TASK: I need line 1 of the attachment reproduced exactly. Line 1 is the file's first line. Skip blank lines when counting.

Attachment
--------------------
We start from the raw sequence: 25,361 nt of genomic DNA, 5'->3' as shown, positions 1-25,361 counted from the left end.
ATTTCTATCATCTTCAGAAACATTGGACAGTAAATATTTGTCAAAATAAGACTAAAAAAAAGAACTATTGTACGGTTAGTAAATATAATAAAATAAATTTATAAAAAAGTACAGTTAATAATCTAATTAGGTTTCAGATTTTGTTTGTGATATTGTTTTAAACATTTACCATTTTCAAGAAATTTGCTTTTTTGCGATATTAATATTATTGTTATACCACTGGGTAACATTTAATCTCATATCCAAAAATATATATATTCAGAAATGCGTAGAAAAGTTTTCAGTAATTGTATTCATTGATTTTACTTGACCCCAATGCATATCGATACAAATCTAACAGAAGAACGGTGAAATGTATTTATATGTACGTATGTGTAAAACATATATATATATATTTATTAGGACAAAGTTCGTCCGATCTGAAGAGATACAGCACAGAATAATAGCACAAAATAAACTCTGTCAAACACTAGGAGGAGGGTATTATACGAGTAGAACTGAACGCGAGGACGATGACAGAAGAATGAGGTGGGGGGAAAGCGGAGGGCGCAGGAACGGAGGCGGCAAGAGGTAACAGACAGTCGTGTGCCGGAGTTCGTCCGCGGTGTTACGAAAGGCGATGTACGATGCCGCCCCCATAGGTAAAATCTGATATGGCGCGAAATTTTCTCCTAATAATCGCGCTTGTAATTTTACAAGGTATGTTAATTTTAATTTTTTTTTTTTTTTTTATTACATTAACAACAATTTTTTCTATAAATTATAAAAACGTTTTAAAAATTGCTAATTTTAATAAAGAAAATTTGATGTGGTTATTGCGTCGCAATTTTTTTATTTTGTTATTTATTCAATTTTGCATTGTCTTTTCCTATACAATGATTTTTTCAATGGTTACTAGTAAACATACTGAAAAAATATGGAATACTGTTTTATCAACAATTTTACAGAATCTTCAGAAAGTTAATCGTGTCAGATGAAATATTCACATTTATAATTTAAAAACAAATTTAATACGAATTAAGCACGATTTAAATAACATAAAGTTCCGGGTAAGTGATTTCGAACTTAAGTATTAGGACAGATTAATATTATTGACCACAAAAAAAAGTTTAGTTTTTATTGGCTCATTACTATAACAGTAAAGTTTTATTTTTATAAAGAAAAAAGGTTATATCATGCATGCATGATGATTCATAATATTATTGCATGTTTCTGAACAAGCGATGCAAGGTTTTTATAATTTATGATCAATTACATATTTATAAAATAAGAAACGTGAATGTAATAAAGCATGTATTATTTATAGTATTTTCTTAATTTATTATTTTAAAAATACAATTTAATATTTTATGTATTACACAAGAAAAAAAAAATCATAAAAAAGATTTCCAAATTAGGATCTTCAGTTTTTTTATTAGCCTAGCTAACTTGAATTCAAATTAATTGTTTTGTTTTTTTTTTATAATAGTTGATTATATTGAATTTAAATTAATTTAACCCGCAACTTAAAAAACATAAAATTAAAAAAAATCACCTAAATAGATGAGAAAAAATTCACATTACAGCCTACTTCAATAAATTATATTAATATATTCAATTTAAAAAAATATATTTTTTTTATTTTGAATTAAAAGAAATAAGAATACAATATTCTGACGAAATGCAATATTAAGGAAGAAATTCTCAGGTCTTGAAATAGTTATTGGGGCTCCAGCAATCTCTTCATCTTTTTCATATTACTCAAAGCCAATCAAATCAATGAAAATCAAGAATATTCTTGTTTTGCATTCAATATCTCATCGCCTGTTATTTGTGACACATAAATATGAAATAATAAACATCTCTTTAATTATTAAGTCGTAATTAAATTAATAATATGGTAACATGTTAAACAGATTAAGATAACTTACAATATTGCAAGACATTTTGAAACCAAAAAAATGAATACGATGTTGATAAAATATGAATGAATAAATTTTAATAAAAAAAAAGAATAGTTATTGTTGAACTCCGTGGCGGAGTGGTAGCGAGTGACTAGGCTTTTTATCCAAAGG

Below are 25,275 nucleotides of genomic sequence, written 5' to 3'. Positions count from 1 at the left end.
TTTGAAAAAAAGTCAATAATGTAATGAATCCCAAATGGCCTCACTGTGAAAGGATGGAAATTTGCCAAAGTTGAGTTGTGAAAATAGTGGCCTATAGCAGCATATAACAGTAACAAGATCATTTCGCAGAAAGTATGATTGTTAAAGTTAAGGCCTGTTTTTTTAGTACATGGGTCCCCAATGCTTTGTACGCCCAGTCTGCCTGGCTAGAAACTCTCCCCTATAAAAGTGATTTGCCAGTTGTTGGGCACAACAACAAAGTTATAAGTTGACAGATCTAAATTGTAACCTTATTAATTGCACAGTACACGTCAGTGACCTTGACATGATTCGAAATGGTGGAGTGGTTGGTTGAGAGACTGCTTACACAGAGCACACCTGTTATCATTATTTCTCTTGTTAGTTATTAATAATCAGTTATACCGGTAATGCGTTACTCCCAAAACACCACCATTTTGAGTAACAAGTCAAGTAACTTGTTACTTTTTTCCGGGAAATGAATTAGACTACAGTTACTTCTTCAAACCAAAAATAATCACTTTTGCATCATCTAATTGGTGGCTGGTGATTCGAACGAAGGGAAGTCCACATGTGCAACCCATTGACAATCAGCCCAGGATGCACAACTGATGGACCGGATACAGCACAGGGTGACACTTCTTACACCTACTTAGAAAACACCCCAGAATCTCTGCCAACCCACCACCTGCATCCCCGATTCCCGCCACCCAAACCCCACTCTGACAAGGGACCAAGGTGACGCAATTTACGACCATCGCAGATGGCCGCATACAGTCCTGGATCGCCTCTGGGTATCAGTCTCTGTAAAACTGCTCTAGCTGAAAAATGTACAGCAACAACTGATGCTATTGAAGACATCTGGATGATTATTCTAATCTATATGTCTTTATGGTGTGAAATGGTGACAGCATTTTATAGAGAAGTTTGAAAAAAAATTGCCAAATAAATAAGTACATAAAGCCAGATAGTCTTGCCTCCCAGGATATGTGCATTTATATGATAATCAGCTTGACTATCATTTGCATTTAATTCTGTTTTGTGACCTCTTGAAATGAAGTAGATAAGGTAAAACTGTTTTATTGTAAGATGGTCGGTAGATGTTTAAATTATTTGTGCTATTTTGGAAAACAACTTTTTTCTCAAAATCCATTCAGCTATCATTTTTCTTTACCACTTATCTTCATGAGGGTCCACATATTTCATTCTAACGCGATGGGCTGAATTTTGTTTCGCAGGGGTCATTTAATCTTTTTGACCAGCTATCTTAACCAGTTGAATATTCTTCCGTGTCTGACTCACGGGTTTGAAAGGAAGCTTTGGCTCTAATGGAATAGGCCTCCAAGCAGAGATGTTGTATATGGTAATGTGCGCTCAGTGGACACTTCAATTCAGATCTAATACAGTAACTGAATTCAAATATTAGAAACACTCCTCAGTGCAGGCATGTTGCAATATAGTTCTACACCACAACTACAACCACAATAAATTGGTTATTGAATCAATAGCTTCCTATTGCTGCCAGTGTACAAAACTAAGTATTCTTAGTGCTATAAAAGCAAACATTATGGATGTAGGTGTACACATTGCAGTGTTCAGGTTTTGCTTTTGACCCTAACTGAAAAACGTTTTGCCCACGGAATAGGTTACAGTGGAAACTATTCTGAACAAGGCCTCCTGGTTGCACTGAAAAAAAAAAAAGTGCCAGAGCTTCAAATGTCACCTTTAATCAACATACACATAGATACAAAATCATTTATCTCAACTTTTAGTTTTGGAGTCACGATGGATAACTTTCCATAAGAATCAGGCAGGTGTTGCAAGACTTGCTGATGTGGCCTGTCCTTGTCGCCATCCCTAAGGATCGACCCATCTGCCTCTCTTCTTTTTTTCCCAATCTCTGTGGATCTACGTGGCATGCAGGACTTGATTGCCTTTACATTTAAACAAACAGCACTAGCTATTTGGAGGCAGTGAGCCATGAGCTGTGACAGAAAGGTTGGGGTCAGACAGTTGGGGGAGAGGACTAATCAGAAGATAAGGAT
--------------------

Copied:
We start from the raw sequence: 25,361 nt of genomic DNA, 5'->3' as shown, positions 1-25,361 counted from the left end.